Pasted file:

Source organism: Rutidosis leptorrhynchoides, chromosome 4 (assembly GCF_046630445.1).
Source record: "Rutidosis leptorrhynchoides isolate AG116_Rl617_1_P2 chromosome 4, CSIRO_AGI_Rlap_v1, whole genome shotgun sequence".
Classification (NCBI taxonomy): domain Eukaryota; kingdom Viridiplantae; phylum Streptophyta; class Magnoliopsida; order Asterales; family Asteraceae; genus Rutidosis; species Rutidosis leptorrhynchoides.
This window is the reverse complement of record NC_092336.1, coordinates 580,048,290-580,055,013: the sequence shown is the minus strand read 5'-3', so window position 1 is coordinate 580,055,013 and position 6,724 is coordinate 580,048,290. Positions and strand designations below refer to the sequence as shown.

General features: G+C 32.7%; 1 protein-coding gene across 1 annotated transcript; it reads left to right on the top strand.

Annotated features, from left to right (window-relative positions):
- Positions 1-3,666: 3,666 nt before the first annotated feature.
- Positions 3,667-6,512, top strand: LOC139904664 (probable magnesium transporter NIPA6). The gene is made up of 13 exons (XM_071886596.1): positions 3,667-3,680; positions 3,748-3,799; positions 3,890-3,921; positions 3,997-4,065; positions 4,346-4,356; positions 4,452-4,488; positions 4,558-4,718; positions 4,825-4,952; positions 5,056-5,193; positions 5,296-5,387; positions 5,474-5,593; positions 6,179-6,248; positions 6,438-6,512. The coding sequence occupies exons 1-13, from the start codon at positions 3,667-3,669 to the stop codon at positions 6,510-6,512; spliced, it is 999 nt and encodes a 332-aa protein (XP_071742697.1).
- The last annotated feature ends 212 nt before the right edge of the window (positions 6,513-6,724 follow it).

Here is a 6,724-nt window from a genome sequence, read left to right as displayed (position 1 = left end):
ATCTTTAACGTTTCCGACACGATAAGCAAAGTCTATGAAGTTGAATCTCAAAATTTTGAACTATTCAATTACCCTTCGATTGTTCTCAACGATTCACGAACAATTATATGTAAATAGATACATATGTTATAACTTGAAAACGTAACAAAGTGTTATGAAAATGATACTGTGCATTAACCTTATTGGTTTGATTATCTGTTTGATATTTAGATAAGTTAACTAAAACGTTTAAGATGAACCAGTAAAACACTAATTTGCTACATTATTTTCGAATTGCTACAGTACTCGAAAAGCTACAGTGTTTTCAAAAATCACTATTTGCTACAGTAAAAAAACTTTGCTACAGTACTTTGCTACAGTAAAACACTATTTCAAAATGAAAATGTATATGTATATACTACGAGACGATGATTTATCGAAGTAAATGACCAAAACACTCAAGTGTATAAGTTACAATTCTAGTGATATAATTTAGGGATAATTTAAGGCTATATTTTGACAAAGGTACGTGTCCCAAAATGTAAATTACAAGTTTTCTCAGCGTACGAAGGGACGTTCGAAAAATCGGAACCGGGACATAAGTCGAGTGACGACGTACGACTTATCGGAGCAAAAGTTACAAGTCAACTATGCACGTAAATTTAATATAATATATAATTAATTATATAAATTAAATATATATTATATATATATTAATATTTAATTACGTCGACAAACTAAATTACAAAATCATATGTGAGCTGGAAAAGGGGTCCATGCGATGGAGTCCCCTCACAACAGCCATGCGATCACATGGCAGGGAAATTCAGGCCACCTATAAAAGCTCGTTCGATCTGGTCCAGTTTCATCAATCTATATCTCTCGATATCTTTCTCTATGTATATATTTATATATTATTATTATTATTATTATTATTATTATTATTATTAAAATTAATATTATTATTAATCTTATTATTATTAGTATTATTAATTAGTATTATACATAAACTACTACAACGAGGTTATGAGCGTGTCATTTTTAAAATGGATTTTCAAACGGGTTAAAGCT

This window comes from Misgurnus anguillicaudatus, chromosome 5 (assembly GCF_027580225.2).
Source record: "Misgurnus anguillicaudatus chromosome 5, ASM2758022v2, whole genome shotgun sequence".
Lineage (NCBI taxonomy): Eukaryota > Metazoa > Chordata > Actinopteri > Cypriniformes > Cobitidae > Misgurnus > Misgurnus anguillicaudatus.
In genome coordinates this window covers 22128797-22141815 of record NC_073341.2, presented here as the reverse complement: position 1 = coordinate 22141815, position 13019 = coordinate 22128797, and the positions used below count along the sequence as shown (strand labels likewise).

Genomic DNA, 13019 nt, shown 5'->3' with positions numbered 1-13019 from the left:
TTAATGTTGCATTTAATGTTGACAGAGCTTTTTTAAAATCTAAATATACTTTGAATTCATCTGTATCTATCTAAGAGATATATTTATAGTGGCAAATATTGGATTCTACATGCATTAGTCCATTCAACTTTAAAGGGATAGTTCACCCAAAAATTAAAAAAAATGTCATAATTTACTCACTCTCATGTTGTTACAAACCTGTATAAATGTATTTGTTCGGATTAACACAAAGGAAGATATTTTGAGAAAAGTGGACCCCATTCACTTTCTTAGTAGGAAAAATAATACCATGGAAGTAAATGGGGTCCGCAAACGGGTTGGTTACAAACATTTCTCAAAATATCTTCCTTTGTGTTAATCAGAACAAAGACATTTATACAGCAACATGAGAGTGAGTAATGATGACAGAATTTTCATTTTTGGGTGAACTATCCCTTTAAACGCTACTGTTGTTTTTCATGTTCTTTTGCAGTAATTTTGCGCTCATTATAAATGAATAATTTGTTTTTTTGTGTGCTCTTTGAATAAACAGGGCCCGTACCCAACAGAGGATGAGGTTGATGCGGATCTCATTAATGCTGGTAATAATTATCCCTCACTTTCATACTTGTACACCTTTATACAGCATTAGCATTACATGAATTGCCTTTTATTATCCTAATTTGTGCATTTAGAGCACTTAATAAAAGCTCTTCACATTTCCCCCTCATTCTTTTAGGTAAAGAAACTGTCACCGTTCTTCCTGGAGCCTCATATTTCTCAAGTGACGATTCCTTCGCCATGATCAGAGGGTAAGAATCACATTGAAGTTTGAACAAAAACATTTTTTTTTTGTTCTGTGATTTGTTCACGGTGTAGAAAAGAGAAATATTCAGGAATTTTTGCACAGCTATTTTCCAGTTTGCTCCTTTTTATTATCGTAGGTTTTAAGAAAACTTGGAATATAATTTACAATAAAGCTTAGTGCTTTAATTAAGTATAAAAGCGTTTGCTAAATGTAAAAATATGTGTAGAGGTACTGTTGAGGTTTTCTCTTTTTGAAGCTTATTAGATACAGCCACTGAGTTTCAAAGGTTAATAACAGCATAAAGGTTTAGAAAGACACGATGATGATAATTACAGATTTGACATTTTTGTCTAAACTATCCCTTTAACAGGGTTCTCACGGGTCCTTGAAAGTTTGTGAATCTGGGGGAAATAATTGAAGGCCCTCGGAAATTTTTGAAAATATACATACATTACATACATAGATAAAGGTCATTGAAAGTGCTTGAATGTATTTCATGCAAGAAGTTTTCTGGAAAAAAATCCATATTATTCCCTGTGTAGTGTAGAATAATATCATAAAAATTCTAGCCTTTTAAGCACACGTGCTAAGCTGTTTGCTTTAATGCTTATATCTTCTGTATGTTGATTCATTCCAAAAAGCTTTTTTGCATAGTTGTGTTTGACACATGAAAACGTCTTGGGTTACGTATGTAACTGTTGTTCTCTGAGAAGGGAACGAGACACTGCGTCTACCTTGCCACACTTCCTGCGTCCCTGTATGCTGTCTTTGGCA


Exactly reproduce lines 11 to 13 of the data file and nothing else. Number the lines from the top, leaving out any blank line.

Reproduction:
ATCTTTAACGTTTCCGACACGATAAGCAAAGTCTATGAAGTTGAATCTCAAAATTTTGAACTATTCAATTACCCTTCGATTGTTCTCAACGATTCACGAACAATTATATGTAAATAGATACATATGTTATAACTTGAAAACGTAACAAAGTGTTATGAAAATGATACTGTGCATTAACCTTATTGGTTTGATTATCTGTTTGATATTTAGATAAGTTAACTAAAACGTTTAAGATGAACCAGTAAAACACTAATTTGCTACATTATTTTCGAATTGCTACAGTACTCGAAAAGCTACAGTGTTTTCAAAAATCACTATTTGCTACAGTAAAAAAACTTTGCTACAGTACTTTGCTACAGTAAAACACTATTTCAAAATGAAAATGTATATGTATATACTACGAGACGATGATTTATCGAAGTAAATGACCAAAACACTCAAGTGTATAAGTTACAATTCTAGTGATATAATTTAGGGATAATTTAAGGCTATATTTTGACAAAGGTACGTGTCCCAAAATGTAAATTACAAGTTTTCTCAGCGTACGAAGGGACGTTCGAAAAATCGGAACCGGGACATAAGTCGAGTGACGACGTACGACTTATCGGAGCAAAAGTTACAAGTCAACTATGCACGTAAATTTAATATAATATATAATTAATTATATAAATTAAATATATATTATATATATATTAATATTTAATTACGTCGACAAACTAAATTACAAAATCATATGTGAGCTGGAAAAGGGGTCCATGCGATGGAGTCCCCTCACAACAGCCATGCGATCACATGGCAGGGAAATTCAGGCCACCTATAAAAGCTCGTTCGATCTGGTCCAGTTTCATCAATCTATATCTCTCGATATCTTTCTCTATGTATATATTTATATATTATTATTATTATTATTATTATTATTATTATTATTAAAATTAATATTATTATTAATCTTATTATTATTAGTATTATTAATTAGTATTATACATAAACTACTACAACGAGGTTATGAGCGTGTCATTTTTAAAATGGATTTTCAAACGGGTTAAAGCT

This window comes from Misgurnus anguillicaudatus, chromosome 5 (assembly GCF_027580225.2).
Source record: "Misgurnus anguillicaudatus chromosome 5, ASM2758022v2, whole genome shotgun sequence".